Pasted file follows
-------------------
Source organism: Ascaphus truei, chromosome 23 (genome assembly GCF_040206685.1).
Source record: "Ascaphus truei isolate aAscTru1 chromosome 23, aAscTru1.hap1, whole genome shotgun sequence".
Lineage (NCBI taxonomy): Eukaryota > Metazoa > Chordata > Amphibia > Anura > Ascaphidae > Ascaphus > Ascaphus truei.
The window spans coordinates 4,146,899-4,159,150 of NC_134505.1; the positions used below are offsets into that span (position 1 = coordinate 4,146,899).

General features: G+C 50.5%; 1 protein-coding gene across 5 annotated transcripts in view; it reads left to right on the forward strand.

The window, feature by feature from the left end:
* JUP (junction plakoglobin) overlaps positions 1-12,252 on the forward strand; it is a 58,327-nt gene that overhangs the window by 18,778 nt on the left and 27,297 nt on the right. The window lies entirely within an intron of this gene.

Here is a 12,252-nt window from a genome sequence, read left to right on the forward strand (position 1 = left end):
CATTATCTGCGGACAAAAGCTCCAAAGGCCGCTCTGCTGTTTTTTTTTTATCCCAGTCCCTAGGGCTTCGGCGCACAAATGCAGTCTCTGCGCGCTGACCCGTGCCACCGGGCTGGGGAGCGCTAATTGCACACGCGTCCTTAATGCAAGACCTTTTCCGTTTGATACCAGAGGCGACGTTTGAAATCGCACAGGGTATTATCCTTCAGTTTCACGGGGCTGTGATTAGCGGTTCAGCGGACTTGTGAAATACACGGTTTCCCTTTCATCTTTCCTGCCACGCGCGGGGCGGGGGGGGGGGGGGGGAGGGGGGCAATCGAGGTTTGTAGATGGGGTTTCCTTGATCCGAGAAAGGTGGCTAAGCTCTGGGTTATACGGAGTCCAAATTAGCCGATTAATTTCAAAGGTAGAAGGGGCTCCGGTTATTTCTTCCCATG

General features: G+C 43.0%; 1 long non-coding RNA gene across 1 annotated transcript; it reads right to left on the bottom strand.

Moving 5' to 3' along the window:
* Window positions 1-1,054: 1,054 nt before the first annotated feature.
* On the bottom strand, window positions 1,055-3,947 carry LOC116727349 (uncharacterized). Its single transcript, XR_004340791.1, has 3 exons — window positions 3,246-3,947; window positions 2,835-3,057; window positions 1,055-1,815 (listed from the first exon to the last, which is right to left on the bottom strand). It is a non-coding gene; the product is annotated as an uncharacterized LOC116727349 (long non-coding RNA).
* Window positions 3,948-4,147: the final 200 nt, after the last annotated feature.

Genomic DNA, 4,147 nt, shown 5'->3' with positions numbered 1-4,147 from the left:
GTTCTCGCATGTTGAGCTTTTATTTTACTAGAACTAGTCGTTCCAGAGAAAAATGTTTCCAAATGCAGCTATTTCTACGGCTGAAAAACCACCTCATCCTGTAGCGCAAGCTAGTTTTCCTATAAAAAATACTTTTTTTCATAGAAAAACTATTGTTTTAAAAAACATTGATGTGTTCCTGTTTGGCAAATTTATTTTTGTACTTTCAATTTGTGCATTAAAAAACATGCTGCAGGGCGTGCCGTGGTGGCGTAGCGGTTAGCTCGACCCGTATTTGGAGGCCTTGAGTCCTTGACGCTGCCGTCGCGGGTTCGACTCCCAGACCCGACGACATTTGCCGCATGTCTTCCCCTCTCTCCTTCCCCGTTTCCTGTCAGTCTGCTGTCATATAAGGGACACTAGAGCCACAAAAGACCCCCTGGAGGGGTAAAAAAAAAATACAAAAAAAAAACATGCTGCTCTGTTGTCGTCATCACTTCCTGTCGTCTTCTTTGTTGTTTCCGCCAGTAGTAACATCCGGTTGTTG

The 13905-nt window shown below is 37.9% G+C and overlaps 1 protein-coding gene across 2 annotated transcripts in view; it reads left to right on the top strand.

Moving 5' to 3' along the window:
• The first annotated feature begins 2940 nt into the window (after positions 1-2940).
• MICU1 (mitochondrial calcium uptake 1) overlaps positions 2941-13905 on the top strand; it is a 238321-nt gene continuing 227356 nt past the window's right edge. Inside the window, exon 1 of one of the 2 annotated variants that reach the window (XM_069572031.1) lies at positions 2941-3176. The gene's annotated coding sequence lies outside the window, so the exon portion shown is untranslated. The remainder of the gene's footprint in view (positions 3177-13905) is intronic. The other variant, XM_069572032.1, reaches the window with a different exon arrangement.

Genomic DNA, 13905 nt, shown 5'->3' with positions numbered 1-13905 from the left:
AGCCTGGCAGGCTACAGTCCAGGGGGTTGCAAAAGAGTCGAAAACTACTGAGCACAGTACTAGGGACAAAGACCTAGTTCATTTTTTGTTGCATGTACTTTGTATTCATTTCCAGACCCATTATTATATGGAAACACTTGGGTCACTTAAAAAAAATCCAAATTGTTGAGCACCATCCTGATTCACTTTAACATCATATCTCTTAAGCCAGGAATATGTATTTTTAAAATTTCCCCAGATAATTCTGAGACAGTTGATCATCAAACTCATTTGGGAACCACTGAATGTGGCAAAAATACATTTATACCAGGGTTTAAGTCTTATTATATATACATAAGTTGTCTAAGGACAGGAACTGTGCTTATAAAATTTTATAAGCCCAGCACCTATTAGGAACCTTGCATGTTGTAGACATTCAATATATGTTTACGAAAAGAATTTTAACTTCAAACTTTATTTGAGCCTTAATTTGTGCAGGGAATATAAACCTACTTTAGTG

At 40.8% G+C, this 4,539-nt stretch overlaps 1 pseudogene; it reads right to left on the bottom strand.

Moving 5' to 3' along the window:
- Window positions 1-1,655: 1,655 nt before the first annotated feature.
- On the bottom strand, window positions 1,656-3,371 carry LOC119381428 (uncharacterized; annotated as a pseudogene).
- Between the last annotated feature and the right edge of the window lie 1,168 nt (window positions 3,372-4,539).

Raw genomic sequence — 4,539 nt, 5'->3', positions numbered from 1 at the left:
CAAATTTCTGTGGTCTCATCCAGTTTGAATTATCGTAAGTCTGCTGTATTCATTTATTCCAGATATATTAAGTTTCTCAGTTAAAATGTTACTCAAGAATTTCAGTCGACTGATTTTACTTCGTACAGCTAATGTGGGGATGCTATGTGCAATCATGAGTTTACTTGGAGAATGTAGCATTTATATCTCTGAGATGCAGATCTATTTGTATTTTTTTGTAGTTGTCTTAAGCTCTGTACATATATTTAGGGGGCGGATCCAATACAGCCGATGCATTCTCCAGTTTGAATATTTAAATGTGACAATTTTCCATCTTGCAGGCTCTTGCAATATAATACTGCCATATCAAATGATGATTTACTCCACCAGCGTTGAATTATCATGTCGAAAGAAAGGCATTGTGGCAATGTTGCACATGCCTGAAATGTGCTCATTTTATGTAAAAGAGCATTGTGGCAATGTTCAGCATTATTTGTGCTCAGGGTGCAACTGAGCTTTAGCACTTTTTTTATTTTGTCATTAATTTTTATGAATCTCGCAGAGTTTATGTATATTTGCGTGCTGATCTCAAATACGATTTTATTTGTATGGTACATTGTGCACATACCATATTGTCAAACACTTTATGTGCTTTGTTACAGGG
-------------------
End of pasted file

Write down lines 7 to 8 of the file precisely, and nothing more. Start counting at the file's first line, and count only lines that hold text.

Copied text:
* JUP (junction plakoglobin) overlaps positions 1-12,252 on the forward strand; it is a 58,327-nt gene that overhangs the window by 18,778 nt on the left and 27,297 nt on the right. The window lies entirely within an intron of this gene.

Here is a 12,252-nt window from a genome sequence, read left to right on the forward strand (position 1 = left end):